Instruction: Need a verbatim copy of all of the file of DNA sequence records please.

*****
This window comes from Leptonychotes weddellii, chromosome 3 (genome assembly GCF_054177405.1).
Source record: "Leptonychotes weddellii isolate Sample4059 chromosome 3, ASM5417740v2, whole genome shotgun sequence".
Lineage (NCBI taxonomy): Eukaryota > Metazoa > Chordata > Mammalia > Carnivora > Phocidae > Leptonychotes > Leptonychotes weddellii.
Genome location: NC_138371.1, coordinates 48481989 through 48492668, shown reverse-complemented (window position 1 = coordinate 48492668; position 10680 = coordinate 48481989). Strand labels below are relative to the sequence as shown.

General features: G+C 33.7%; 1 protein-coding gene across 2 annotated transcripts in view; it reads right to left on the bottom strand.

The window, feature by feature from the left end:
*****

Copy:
This window comes from Leptonychotes weddellii, chromosome 3 (genome assembly GCF_054177405.1).
Source record: "Leptonychotes weddellii isolate Sample4059 chromosome 3, ASM5417740v2, whole genome shotgun sequence".
Lineage (NCBI taxonomy): Eukaryota > Metazoa > Chordata > Mammalia > Carnivora > Phocidae > Leptonychotes > Leptonychotes weddellii.
Genome location: NC_138371.1, coordinates 48481989 through 48492668, shown reverse-complemented (window position 1 = coordinate 48492668; position 10680 = coordinate 48481989). Strand labels below are relative to the sequence as shown.

General features: G+C 33.7%; 1 protein-coding gene across 2 annotated transcripts in view; it reads right to left on the bottom strand.

The window, feature by feature from the left end: